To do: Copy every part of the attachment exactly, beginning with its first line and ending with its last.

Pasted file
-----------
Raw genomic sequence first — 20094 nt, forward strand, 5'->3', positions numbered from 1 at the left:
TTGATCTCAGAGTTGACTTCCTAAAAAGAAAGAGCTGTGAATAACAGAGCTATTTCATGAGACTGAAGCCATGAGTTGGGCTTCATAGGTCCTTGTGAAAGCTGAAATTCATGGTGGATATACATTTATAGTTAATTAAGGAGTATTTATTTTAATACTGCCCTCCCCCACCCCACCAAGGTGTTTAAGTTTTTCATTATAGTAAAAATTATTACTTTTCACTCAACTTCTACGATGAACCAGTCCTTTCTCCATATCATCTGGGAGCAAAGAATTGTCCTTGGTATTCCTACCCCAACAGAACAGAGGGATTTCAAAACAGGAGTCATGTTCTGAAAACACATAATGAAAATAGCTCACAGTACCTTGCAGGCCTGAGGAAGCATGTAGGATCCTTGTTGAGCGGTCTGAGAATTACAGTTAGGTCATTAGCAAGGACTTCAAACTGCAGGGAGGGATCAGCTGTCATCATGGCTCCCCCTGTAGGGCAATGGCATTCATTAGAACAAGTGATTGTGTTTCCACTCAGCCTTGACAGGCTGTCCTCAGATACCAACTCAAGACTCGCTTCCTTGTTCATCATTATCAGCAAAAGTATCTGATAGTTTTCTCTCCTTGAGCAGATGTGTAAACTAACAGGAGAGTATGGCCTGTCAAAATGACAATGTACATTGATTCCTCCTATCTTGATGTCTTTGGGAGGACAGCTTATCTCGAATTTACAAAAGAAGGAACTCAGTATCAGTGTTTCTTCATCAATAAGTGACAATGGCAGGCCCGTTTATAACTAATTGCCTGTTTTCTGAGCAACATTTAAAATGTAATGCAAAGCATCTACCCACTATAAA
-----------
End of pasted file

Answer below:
Raw genomic sequence first — 20094 nt, forward strand, 5'->3', positions numbered from 1 at the left:
TTGATCTCAGAGTTGACTTCCTAAAAAGAAAGAGCTGTGAATAACAGAGCTATTTCATGAGACTGAAGCCATGAGTTGGGCTTCATAGGTCCTTGTGAAAGCTGAAATTCATGGTGGATATACATTTATAGTTAATTAAGGAGTATTTATTTTAATACTGCCCTCCCCCACCCCACCAAGGTGTTTAAGTTTTTCATTATAGTAAAAATTATTACTTTTCACTCAACTTCTACGATGAACCAGTCCTTTCTCCATATCATCTGGGAGCAAAGAATTGTCCTTGGTATTCCTACCCCAACAGAACAGAGGGATTTCAAAACAGGAGTCATGTTCTGAAAACACATAATGAAAATAGCTCACAGTACCTTGCAGGCCTGAGGAAGCATGTAGGATCCTTGTTGAGCGGTCTGAGAATTACAGTTAGGTCATTAGCAAGGACTTCAAACTGCAGGGAGGGATCAGCTGTCATCATGGCTCCCCCTGTAGGGCAATGGCATTCATTAGAACAAGTGATTGTGTTTCCACTCAGCCTTGACAGGCTGTCCTCAGATACCAACTCAAGACTCGCTTCCTTGTTCATCATTATCAGCAAAAGTATCTGATAGTTTTCTCTCCTTGAGCAGATGTGTAAACTAACAGGAGAGTATGGCCTGTCAAAATGACAATGTACATTGATTCCTCCTATCTTGATGTCTTTGGGAGGACAGCTTATCTCGAATTTACAAAAGAAGGAACTCAGTATCAGTGTTTCTTCATCAATAAGTGACAATGGCAGGCCCGTTTATAACTAATTGCCTGTTTTCTGAGCAACATTTAAAATGTAATGCAAAGCATCTACCCACTATAAA